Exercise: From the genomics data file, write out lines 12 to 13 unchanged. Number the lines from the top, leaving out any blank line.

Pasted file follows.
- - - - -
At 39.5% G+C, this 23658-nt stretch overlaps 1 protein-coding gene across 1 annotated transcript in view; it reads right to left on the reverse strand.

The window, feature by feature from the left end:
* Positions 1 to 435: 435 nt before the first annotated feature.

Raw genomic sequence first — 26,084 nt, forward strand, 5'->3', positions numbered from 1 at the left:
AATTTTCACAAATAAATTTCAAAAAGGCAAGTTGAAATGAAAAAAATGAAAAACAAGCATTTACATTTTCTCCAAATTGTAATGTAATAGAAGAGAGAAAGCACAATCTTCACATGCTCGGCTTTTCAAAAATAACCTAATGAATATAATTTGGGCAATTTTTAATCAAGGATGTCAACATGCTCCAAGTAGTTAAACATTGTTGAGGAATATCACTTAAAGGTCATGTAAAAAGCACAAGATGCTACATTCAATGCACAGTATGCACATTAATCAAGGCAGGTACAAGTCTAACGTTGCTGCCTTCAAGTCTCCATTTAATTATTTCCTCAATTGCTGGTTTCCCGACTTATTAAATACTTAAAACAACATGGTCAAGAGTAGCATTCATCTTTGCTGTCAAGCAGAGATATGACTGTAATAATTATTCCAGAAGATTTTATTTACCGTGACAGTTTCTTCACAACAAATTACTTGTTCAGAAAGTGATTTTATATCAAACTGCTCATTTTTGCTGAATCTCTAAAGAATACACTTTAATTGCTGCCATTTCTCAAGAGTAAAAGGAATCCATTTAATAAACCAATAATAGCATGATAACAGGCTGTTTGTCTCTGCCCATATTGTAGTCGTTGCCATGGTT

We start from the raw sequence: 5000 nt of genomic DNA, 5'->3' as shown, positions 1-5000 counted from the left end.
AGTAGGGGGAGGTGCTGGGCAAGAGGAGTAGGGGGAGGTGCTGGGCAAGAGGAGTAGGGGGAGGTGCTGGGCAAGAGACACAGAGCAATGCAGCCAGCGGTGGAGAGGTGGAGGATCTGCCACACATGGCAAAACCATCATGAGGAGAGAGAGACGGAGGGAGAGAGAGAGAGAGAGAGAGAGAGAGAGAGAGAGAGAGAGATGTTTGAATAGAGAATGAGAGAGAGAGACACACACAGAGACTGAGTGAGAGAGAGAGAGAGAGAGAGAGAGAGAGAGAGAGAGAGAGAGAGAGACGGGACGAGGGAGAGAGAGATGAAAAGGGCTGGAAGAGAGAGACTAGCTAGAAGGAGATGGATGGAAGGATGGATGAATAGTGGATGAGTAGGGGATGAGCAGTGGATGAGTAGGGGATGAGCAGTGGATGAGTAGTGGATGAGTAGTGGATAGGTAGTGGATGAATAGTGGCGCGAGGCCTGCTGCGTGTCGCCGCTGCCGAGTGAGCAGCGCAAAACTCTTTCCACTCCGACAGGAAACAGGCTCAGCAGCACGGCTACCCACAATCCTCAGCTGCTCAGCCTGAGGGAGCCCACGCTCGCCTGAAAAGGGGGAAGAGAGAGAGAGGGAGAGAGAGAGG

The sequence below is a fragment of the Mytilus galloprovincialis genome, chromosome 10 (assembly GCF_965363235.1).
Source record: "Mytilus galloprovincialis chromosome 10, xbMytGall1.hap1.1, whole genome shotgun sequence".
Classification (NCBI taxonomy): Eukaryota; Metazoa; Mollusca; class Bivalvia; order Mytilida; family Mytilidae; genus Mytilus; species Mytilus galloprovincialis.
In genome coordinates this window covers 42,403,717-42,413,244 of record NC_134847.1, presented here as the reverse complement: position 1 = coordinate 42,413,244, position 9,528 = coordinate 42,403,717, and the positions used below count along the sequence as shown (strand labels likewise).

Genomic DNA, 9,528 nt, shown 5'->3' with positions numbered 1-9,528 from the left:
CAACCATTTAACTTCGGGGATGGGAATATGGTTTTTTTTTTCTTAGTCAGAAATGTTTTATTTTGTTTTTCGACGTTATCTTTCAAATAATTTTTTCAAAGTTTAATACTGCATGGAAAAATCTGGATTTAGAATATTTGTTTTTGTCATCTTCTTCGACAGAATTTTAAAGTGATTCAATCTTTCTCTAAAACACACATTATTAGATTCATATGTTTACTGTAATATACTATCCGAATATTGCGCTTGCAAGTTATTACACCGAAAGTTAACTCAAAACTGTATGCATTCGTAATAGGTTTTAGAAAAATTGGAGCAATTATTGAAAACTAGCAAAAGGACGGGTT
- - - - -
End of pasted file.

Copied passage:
Genomic DNA, 9,528 nt, shown 5'->3' with positions numbered 1-9,528 from the left:
CAACCATTTAACTTCGGGGATGGGAATATGGTTTTTTTTTTCTTAGTCAGAAATGTTTTATTTTGTTTTTCGACGTTATCTTTCAAATAATTTTTTCAAAGTTTAATACTGCATGGAAAAATCTGGATTTAGAATATTTGTTTTTGTCATCTTCTTCGACAGAATTTTAAAGTGATTCAATCTTTCTCTAAAACACACATTATTAGATTCATATGTTTACTGTAATATACTATCCGAATATTGCGCTTGCAAGTTATTACACCGAAAGTTAACTCAAAACTGTATGCATTCGTAATAGGTTTTAGAAAAATTGGAGCAATTATTGAAAACTAGCAAAAGGACGGGTT